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Imag(in)ing the cancerous body: representations of cancer in medical discourse and contemporary visual art Open Access

Descriptions

Other title
Subject/Keyword
disease
medical discourse
cancerous
the body
medical science
illness
cancer
hair loss
medicine
embodiment
contemporary art
art history
baldness
visual representation
abjection
performance
photography
Type of item
Thesis
Degree grantor
University of Alberta
Author or creator
Kowalski, Sara
Supervisor and department
Lianne McTavish (Department of Art and Design)
Examining committee member and department
Robert Smith (Department of History and Classics)
Amanda Boetzkes (Department of Art and Design)
Department
Department of Art and Design
Specialization

Date accepted
2010-08-05T18:34:25Z
Graduation date
2010-11
Degree
Master of Arts
Degree level
Master's
Abstract
This thesis examines representations of cancer in contemporary art, with a particular focus on unruly, un-idealized bodies at risk. In bringing together the discourses of art history and medicine, its aim is to engage conventions of visualizing cancer, and more importantly, to highlight the ways in which contemporary artists challenge dominant representations, re-imagining the cancerous body from an embodied perspective. Chapter One provides a context for images of cancer by examining an artistic account of how medicine constructs the body against an artist’s representation of her own cancerous body. Theorizing cancer as an abject condition, Chapter Two examines representational strategies for visualizing cancer that trouble distinctions between inside/outside, self/other, subject/object, healthy/diseased. Building on themes of gender, health, and identity, Chapter Three considers representations of chemotherapy-induced hair loss and baldness as the most visible signs of cancer, but highly unstable and performative ones that call the representational status of the disease into question.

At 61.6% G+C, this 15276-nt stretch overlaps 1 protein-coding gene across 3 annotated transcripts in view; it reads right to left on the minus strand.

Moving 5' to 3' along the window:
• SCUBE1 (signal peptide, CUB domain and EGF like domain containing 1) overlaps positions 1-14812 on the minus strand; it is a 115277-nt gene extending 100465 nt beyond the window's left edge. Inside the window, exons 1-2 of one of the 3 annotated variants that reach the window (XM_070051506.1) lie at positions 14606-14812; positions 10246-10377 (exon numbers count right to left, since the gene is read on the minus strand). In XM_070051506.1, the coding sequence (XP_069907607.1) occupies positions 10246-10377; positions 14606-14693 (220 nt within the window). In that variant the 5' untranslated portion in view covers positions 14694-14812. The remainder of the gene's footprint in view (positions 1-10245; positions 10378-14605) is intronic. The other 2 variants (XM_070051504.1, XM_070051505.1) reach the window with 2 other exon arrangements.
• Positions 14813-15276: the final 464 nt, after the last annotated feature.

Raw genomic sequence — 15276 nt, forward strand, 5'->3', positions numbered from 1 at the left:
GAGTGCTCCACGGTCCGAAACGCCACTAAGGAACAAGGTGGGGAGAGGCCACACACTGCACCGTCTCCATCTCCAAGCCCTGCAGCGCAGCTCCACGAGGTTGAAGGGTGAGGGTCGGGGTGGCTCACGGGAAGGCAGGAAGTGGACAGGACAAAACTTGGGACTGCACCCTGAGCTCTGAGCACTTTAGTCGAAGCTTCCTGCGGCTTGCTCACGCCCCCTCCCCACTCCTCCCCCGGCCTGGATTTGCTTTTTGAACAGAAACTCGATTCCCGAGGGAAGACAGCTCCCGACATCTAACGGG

Language
English
Rights
License granted by Sara Kowalski (sara.kowalski@ualberta.ca) on 2010-08-03T03:38:58Z (GMT): Permission is hereby granted to the University of Alberta Libraries to reproduce single copies of this thesis and to lend or sell such copies for private, scholarly or scientific research purposes only. Where the thesis is converted to, or otherwise made available in digital form, the University of Alberta will advise potential users of the thesis of the above terms. The author reserves all other publication and other rights in association with the copyright in the thesis, and except as herein provided, neither the thesis nor any substantial portion thereof may be printed or otherwise reproduced in any material form whatsoever without the author's prior written permission.
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File author: Sara Bear
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File language: en-CA
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